Old School

Keeping it classy after 60—with free tuition at Arkansas’ public universities

Many moons ago, you stepped into a high school counselor’s office and were told, Why don’t you pick a career path that’s a little more practical? Not that zookeeper, karate phenom or rock star weren’t entirely impractical, but a degree in marketing or accounting or communications was more likely to not give your parents an embolism. Fast forward a few decades or five, and now—well, you’ve got time to spare. And thanks to a certain provision in the Arkansas constitution (Act 678 from 1975, which says anyone 60 or older can get their tuition waived at any state-supported school), you can finally take the classes that you’ve always wanted to take. Guitar (UALR)? Comics studies (Henderson State)? Scuba diving (U of A)? There’s the caveat, of course, that you’ve got to wait until the last day of registration before you can sign up; however, with as many classes as our public universities offer, there’s no shortage of opportunities. (Most public universities have a website dedicated for senior students—for example, UALR’s is ualr.edu/campuslife/ntsp/over-60. However, when we noticed there wasn’t a centralized list, we opted to make our own. Check it out below!

Arkansas Bapist College | Click here (Page 24)
Arkansas State University | Click here
Arkansas State University Beebe | Click here and then on “Expand All”
Arkansas State University Mid-South | Click here (Page 48)
Arkansas State University Newport | Click here
Arkansas Tech University | Here and here
East Arkansas Community College | Click here
Henderson State University | Click here
North Arkansas College | Click here and search: “Golden Age Tuition Waiver”)
Ozarka College | Click here and read page 19)
Pulaski Tech | Click here
South Arkansas Community College | Click here
Southeast Arkansas College | Click here
Southern Arkansas University | Click here 
University of Arkansas Community College at Batesville | Click here
University of Arkansas (Fayetteville) | Click here 
University of Arkansas (Fort Smith) | Click here
University of Arkansas (Little Rock) | Click here
University of Arkansas for Medical Sciences | Click here
University of Central Arkansas | Click here


Teach It Forward

Every student needs a teacher. So if you’ve got the skills, why not pass them on to another generation of learners?

Our House: Workforce Development and Early Childhood Development Programs

Volunteer at Little Rock’s Our House, a shelter that serves the homeless in Central Arkansas, to aid adults with GED prep, job-seeking skills and financial literacy. Or change a child’s life by pledging your time to become a role model for the center’s youngest clients. (ourhouseshelter.org/volunteer)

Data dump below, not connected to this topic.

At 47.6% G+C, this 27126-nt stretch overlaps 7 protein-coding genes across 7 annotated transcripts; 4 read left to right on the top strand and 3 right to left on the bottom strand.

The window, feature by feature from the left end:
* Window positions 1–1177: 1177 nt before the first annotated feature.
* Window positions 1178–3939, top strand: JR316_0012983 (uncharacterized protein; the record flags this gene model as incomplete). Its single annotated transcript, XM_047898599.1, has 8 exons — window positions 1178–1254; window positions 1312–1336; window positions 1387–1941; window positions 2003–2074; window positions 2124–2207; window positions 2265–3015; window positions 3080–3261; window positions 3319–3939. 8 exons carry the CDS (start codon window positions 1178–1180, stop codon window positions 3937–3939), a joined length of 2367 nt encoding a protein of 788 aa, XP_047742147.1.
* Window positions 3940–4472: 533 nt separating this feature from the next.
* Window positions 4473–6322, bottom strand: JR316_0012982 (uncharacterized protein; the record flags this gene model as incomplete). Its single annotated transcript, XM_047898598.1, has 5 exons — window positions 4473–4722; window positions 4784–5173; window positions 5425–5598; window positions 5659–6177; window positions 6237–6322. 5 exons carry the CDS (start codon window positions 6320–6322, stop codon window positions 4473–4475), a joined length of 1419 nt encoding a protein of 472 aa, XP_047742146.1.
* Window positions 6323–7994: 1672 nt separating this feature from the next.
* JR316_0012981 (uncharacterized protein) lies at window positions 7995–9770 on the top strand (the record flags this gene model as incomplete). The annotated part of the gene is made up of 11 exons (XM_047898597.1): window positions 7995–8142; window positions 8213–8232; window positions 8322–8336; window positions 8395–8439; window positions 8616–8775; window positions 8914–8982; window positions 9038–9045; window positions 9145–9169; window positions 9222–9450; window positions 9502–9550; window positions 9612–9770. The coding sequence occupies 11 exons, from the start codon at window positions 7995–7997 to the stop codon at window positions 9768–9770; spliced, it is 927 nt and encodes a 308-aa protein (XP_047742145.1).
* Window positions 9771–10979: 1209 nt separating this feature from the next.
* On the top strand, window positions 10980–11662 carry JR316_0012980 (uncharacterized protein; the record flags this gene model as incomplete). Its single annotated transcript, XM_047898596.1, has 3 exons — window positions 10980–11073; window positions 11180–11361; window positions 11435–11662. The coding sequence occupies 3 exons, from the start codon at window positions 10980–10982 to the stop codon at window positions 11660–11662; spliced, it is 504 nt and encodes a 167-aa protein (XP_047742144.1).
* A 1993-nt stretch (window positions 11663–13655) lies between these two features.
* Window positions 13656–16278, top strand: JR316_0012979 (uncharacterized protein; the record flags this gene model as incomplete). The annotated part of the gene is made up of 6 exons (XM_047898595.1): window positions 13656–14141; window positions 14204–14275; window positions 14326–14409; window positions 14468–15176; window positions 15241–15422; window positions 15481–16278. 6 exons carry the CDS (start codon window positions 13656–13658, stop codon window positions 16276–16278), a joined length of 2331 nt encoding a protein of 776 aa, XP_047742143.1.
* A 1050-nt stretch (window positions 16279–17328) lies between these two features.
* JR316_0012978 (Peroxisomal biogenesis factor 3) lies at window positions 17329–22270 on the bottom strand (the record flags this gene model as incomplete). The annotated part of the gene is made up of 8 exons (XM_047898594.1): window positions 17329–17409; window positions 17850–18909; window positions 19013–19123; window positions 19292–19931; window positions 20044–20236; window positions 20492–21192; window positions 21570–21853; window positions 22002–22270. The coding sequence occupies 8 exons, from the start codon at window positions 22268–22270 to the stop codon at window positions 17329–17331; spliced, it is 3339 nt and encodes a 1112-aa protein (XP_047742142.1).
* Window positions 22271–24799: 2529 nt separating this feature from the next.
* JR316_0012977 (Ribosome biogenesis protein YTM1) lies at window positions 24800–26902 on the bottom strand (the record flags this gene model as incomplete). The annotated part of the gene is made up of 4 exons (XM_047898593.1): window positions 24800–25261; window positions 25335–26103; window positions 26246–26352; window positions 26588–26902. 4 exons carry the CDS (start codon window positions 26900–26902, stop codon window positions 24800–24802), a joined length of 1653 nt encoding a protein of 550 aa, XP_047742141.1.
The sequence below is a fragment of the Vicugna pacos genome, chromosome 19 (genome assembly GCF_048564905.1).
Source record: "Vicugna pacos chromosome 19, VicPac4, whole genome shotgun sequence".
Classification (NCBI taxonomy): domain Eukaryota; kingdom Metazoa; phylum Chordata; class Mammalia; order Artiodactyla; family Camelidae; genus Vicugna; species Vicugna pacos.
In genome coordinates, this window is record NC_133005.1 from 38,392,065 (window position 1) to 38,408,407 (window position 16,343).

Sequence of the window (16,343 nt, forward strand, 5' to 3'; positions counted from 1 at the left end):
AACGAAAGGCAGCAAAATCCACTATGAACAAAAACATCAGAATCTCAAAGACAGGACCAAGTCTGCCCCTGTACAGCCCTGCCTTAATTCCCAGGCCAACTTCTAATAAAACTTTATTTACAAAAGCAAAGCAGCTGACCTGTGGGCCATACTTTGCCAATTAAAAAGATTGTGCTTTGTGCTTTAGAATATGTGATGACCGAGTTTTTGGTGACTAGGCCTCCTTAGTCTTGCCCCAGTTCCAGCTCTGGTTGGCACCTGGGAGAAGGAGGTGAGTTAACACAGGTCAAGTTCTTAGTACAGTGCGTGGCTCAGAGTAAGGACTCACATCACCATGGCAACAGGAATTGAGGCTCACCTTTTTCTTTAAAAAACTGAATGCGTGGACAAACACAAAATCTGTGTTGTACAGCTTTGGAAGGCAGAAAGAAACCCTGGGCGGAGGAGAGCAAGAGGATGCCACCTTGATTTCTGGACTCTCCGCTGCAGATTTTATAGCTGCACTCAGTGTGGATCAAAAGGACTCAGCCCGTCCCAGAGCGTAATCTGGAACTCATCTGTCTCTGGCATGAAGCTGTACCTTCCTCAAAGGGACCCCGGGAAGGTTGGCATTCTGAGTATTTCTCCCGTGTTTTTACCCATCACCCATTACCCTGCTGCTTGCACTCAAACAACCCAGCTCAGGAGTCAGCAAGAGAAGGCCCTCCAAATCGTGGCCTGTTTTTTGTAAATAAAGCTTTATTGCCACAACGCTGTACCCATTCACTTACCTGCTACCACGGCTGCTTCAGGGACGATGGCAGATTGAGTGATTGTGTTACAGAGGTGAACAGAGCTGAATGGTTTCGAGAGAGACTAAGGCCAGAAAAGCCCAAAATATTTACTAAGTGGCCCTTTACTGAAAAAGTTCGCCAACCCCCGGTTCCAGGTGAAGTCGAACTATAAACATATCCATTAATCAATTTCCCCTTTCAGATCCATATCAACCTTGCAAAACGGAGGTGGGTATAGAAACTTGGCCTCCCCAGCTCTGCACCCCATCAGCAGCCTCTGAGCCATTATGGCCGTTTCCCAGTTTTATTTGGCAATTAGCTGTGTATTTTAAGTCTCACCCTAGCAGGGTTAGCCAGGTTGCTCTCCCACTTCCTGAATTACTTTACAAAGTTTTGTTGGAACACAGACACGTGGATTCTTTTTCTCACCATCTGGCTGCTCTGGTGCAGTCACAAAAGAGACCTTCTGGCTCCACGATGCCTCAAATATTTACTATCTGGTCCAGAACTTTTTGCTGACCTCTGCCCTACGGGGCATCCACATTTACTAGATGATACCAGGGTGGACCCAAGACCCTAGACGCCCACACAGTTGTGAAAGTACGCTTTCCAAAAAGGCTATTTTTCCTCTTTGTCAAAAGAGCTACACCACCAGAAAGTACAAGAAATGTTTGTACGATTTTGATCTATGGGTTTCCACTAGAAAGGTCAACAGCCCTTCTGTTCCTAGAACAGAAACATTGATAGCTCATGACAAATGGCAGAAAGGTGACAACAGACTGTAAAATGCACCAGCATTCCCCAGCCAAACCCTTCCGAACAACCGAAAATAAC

Literacy Action of Central Arkansas: Project LIFT

Project LIFT (Literacy Inspiring Family Transformation) is the only program in the state that delivers weekly, hands-on learning opportunities aimed at families. By volunteering, you’ll help both adults and their children develop reading skills by facilitating learning sessions for the parents and educational activities for the kids. The families will even receive free children’s books each week to help start a home library. Project LIFT’s fall program runs Sept. 11 – Oct. 16 at Dee Brown Library in Little Rock. (Email program director Sarah Standridge at sstandridge@literacyactionar.org; 501-372-7323)

AR Kids Read

One hour a week—that’s all it takes to help not one, but two students increase their reading comprehension. Volunteer tutors will partner with one of 48 central Arkansas schools to work with first, second and third-grade students in one-on-one, 3o minute sessions each week from October to March. (arkidsread.org/volunteer)

Volunteers in Public Schools: Little Rock School District

Listen, we’re words people. Numbers? They scare us—and many struggling students in the Little Rock School District feel the same way. But math doesn’t have to be scary, especially when you’ve got a buddy and a tutor to help you learn the fundamentals through some flashcards and games. Math averse? Consider becoming a mentor, where you’ll offer guidance and an open ear. (vipslrsd.org)

Foster Grandparent Program

You’re never too old to start volunteering. In fact, if you’re 55 or older, you’re the perfect age to be a foster grandparent to at-risk children, or youth with special needs, who could benefit from having a tutor, a mentor and a friend just like you. (volunteerar.org/foster-grandparents)